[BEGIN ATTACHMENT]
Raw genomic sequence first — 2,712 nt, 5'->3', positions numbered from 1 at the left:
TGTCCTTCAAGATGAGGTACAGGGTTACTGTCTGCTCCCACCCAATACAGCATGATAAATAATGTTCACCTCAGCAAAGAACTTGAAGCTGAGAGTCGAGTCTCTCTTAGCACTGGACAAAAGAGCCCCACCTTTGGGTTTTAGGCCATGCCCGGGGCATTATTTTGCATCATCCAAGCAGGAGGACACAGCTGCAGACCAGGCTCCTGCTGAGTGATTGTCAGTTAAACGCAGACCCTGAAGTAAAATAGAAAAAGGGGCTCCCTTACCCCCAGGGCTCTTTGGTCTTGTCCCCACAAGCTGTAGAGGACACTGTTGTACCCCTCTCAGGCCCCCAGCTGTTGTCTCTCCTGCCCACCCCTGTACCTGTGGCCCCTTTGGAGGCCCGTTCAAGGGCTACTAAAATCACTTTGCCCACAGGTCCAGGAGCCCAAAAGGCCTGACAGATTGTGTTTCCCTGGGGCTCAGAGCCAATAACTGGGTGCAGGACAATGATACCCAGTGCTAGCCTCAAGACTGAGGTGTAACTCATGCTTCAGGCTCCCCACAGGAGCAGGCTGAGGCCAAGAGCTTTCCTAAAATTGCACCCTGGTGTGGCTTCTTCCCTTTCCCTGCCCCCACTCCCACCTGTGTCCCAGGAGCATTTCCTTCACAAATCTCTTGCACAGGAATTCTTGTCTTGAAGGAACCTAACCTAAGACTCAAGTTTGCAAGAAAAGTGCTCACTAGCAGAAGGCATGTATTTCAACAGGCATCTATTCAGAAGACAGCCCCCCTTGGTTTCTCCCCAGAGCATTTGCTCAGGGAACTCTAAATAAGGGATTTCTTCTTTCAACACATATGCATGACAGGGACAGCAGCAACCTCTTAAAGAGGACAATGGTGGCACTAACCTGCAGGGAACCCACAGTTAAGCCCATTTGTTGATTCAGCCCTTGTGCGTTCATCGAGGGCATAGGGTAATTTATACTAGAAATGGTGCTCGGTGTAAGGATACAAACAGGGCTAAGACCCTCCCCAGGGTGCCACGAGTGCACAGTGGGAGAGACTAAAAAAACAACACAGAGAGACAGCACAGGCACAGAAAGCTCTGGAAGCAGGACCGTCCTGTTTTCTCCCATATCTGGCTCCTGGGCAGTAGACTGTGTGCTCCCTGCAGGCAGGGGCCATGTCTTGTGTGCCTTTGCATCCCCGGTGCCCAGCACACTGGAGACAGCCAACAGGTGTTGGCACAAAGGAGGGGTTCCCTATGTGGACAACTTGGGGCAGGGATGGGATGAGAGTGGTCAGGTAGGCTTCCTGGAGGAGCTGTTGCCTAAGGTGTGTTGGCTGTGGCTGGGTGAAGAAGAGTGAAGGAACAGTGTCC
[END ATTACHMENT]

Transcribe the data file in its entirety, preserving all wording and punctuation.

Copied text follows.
Raw genomic sequence first — 2,712 nt, 5'->3', positions numbered from 1 at the left:
TGTCCTTCAAGATGAGGTACAGGGTTACTGTCTGCTCCCACCCAATACAGCATGATAAATAATGTTCACCTCAGCAAAGAACTTGAAGCTGAGAGTCGAGTCTCTCTTAGCACTGGACAAAAGAGCCCCACCTTTGGGTTTTAGGCCATGCCCGGGGCATTATTTTGCATCATCCAAGCAGGAGGACACAGCTGCAGACCAGGCTCCTGCTGAGTGATTGTCAGTTAAACGCAGACCCTGAAGTAAAATAGAAAAAGGGGCTCCCTTACCCCCAGGGCTCTTTGGTCTTGTCCCCACAAGCTGTAGAGGACACTGTTGTACCCCTCTCAGGCCCCCAGCTGTTGTCTCTCCTGCCCACCCCTGTACCTGTGGCCCCTTTGGAGGCCCGTTCAAGGGCTACTAAAATCACTTTGCCCACAGGTCCAGGAGCCCAAAAGGCCTGACAGATTGTGTTTCCCTGGGGCTCAGAGCCAATAACTGGGTGCAGGACAATGATACCCAGTGCTAGCCTCAAGACTGAGGTGTAACTCATGCTTCAGGCTCCCCACAGGAGCAGGCTGAGGCCAAGAGCTTTCCTAAAATTGCACCCTGGTGTGGCTTCTTCCCTTTCCCTGCCCCCACTCCCACCTGTGTCCCAGGAGCATTTCCTTCACAAATCTCTTGCACAGGAATTCTTGTCTTGAAGGAACCTAACCTAAGACTCAAGTTTGCAAGAAAAGTGCTCACTAGCAGAAGGCATGTATTTCAACAGGCATCTATTCAGAAGACAGCCCCCCTTGGTTTCTCCCCAGAGCATTTGCTCAGGGAACTCTAAATAAGGGATTTCTTCTTTCAACACATATGCATGACAGGGACAGCAGCAACCTCTTAAAGAGGACAATGGTGGCACTAACCTGCAGGGAACCCACAGTTAAGCCCATTTGTTGATTCAGCCCTTGTGCGTTCATCGAGGGCATAGGGTAATTTATACTAGAAATGGTGCTCGGTGTAAGGATACAAACAGGGCTAAGACCCTCCCCAGGGTGCCACGAGTGCACAGTGGGAGAGACTAAAAAAACAACACAGAGAGACAGCACAGGCACAGAAAGCTCTGGAAGCAGGACCGTCCTGTTTTCTCCCATATCTGGCTCCTGGGCAGTAGACTGTGTGCTCCCTGCAGGCAGGGGCCATGTCTTGTGTGCCTTTGCATCCCCGGTGCCCAGCACACTGGAGACAGCCAACAGGTGTTGGCACAAAGGAGGGGTTCCCTATGTGGACAACTTGGGGCAGGGATGGGATGAGAGTGGTCAGGTAGGCTTCCTGGAGGAGCTGTTGCCTAAGGTGTGTTGGCTGTGGCTGGGTGAAGAAGAGTGAAGGAACAGTGTCC